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Safety and Traffic in the New World

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Our cover article this month is Harmonized Elevator Dispatching and Passenger Interfaces by Rick Barker. It features a system of destination dispatching developed by Barker Mohandas, LLC being offered to the industry without restriction. The system builds on the work of Schindler’s Joris Schroder on Miconic 10, but it offers passengers freedom to communicate with the elevators in certain circumstances. KONE’s Dr. Janne Sorsa and Dr. Marja-Liisa Siikonen expanded on the simulations, and the system is now a case study in the PNB 118 building in Kuala Lampur. We are grateful to Barker for using ELEVATOR WORLD to introduce this new twist on traffic.

Our focus this month is on Safety. When I think of safety in the elevator industry, I first think of harnesses, hardhats and little blue books. On a much deeper level, I think of the National Elevator Industry, Inc. (NEII®) Field Safety Committee that I have been a member of for 40 years. I consider all the men and women who have come and gone and a few who stayed for 10-15 years in a stretch. This committee will wear you out. A large part of every quarterly meeting is a recital of “accidents and close calls” in our industry in a three-month period. It’s not that there are so many — though even a few is too much. It’s that these men and women have to deal with these accidents in a personal way. They must go where it happened and talk to the survivors and family. It’s a hard job. So, when I think about safety in the elevator industry, I think about the safety directors on this committee. They are never comfortable in their jobs.

A wide variety of articles always represents this topic, and this month is no different:

  • The Danger of Competitive Pressure by Rick Hesketh makes the case against using electronics repair companies with no experience in repairing elevator drives just to save money.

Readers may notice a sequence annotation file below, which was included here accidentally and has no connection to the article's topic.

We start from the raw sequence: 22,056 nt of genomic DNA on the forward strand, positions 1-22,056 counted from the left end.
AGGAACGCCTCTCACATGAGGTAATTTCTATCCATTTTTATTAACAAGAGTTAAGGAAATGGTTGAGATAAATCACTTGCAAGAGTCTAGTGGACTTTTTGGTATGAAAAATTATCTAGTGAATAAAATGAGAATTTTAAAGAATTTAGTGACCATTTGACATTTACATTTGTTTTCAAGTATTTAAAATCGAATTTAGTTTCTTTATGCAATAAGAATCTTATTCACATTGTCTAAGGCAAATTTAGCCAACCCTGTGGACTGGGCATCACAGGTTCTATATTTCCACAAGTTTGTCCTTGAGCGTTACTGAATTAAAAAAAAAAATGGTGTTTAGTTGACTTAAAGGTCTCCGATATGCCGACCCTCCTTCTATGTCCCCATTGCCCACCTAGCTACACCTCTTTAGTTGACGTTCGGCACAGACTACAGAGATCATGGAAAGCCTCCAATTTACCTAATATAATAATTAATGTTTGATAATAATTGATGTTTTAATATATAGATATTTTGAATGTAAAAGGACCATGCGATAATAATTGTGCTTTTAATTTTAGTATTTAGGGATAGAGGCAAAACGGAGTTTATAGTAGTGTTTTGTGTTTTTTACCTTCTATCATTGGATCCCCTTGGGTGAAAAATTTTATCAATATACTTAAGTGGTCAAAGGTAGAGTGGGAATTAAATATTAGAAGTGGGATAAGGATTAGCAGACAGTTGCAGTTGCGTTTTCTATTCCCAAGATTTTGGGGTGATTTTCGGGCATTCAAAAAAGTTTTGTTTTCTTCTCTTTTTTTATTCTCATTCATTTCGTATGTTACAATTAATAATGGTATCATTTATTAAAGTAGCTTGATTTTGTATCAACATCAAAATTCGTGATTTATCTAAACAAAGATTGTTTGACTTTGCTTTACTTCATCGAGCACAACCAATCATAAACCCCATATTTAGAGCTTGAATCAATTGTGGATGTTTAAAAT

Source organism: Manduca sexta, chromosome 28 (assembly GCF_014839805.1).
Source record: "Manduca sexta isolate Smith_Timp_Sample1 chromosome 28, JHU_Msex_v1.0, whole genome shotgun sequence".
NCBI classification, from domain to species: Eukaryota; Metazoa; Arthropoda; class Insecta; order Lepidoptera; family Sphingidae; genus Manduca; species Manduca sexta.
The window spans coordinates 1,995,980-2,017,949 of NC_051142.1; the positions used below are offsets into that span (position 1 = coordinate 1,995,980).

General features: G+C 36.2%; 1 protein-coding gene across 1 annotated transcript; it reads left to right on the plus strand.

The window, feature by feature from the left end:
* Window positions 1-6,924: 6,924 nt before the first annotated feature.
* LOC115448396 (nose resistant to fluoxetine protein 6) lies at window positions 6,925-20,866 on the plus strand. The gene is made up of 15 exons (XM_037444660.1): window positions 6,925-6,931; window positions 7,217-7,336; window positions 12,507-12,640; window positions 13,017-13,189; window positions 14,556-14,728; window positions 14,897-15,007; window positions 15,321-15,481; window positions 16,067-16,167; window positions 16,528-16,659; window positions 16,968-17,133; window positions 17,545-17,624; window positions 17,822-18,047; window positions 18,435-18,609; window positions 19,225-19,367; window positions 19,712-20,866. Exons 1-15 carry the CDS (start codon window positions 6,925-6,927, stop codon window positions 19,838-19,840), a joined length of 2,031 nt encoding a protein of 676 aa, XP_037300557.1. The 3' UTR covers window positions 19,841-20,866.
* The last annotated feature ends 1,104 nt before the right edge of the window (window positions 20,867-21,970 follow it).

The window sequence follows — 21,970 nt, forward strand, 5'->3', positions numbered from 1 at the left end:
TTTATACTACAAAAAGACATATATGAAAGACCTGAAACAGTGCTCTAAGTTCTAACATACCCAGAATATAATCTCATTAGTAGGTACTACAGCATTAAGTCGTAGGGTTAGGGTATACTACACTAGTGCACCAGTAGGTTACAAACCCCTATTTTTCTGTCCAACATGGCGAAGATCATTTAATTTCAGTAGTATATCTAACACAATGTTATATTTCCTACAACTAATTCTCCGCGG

• Weathering the Storm by Kevin Brinkman (secretary of the NEII Field Safety Committee): The author affirms that the industry continues to collaborate on adverse weather conditions and keeping passengers and equipment safe in them.
  • Door Safety Function for Elevators Using Video Analysis by Shuhei Noda, Kentaro Yokoi, Hiroshi Sukegawa, Teh KoK Long and Sayumi Kimura, all of Toshiba: The authors describe a new door detection camera with a wider range. The system also analyzes if a person in range is just passing by.
  • Raising the Bar by Kaija Wilkinson: As Field Operations director for ATIS, Charlie Slater sees safety from an inspector’s viewpoint. He says lack of maintenance and little testing oversight are leading to serious elevator safety issues.
  • Safety in 2028: Predicting the Safety Level of Future Standards by Tijmen Molema: This is a fascinating look into a study done by the Liftinstituut on why and how standards change and what is coming in the future.
  • Functional Safety and STO in Elevator Drives by Dalen Miller from KEB America: “STO” means “Safe Torque Off ” and is a common drive-integrated safety function that ensures the motor cannot be unintentionally started.
  • A Synthesis of Technology and Culture by Tony Black: This Reader’s Platform describes how Otis is using the Internet of Things and developing apps for company iPhones that can keep mechanics safer in the field.

We usually focus on safety every year in hopes some of the ideas presented will save one life or many lives. We don’t want the safety directors of elevator companies to have to make those terrible trips to accident scenes.

Two other features both have to do with very old buildings getting updates or expansions that must blend with the period and style of the architecture. Amos Rex by Lee Freeland was built for the 1940 Helsinki Olympics but has been used for nearly everything. It reopened this year to house a museum. KONE’s challenge was to make its 21st-century technology appear at home in a heritage building. Likewise, in 1,000-Year Legacy by Darren Papani, the Gloucester Cathedral in the U.K. dates back to 1089. It recently got accessibility lifts, by Lyfthaus of Cambridge, U.K., that are designed to be unobtrusive. The cathedral gets many visitors, since it was used by several Harry Potter movies as Hogwarts.

We have a packed issue. Enjoy!

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Elevator World | November 2018 Cover